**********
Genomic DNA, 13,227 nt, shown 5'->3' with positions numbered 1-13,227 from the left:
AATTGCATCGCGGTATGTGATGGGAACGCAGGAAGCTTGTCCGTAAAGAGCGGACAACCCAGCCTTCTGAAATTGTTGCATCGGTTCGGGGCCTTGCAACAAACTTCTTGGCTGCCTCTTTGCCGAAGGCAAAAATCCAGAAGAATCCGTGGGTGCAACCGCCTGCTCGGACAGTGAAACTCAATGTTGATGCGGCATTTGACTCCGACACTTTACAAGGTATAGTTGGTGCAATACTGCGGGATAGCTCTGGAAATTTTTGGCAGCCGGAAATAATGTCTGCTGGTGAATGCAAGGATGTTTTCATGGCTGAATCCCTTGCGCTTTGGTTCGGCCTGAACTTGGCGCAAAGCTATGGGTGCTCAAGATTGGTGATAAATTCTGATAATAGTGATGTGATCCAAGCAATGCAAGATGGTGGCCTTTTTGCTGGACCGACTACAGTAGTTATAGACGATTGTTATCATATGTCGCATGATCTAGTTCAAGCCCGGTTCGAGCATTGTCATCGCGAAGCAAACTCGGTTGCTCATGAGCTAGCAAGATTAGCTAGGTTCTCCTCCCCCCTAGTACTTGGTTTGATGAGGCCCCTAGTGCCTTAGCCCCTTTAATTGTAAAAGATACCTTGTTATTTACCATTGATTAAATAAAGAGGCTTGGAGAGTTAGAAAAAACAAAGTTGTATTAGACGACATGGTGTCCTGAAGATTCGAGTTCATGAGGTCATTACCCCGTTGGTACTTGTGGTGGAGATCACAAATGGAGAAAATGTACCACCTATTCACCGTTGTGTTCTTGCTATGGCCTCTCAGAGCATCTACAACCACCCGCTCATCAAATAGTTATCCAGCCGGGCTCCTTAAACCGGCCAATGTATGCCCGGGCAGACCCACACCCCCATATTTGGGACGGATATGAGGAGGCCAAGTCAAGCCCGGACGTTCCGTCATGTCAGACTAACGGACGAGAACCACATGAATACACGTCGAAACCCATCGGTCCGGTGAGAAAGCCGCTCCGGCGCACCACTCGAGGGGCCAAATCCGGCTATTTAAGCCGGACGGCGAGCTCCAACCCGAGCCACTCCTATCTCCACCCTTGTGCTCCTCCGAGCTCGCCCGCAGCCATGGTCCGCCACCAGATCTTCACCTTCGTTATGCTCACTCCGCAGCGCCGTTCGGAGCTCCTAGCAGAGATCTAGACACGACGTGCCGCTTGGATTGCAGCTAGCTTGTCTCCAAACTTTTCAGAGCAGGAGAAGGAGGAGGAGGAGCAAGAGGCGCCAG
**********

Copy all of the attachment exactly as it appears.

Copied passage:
Genomic DNA, 13,227 nt, shown 5'->3' with positions numbered 1-13,227 from the left:
AATTGCATCGCGGTATGTGATGGGAACGCAGGAAGCTTGTCCGTAAAGAGCGGACAACCCAGCCTTCTGAAATTGTTGCATCGGTTCGGGGCCTTGCAACAAACTTCTTGGCTGCCTCTTTGCCGAAGGCAAAAATCCAGAAGAATCCGTGGGTGCAACCGCCTGCTCGGACAGTGAAACTCAATGTTGATGCGGCATTTGACTCCGACACTTTACAAGGTATAGTTGGTGCAATACTGCGGGATAGCTCTGGAAATTTTTGGCAGCCGGAAATAATGTCTGCTGGTGAATGCAAGGATGTTTTCATGGCTGAATCCCTTGCGCTTTGGTTCGGCCTGAACTTGGCGCAAAGCTATGGGTGCTCAAGATTGGTGATAAATTCTGATAATAGTGATGTGATCCAAGCAATGCAAGATGGTGGCCTTTTTGCTGGACCGACTACAGTAGTTATAGACGATTGTTATCATATGTCGCATGATCTAGTTCAAGCCCGGTTCGAGCATTGTCATCGCGAAGCAAACTCGGTTGCTCATGAGCTAGCAAGATTAGCTAGGTTCTCCTCCCCCCTAGTACTTGGTTTGATGAGGCCCCTAGTGCCTTAGCCCCTTTAATTGTAAAAGATACCTTGTTATTTACCATTGATTAAATAAAGAGGCTTGGAGAGTTAGAAAAAACAAAGTTGTATTAGACGACATGGTGTCCTGAAGATTCGAGTTCATGAGGTCATTACCCCGTTGGTACTTGTGGTGGAGATCACAAATGGAGAAAATGTACCACCTATTCACCGTTGTGTTCTTGCTATGGCCTCTCAGAGCATCTACAACCACCCGCTCATCAAATAGTTATCCAGCCGGGCTCCTTAAACCGGCCAATGTATGCCCGGGCAGACCCACACCCCCATATTTGGGACGGATATGAGGAGGCCAAGTCAAGCCCGGACGTTCCGTCATGTCAGACTAACGGACGAGAACCACATGAATACACGTCGAAACCCATCGGTCCGGTGAGAAAGCCGCTCCGGCGCACCACTCGAGGGGCCAAATCCGGCTATTTAAGCCGGACGGCGAGCTCCAACCCGAGCCACTCCTATCTCCACCCTTGTGCTCCTCCGAGCTCGCCCGCAGCCATGGTCCGCCACCAGATCTTCACCTTCGTTATGCTCACTCCGCAGCGCCGTTCGGAGCTCCTAGCAGAGATCTAGACACGACGTGCCGCTTGGATTGCAGCTAGCTTGTCTCCAAACTTTTCAGAGCAGGAGAAGGAGGAGGAGGAGCAAGAGGCGCCAG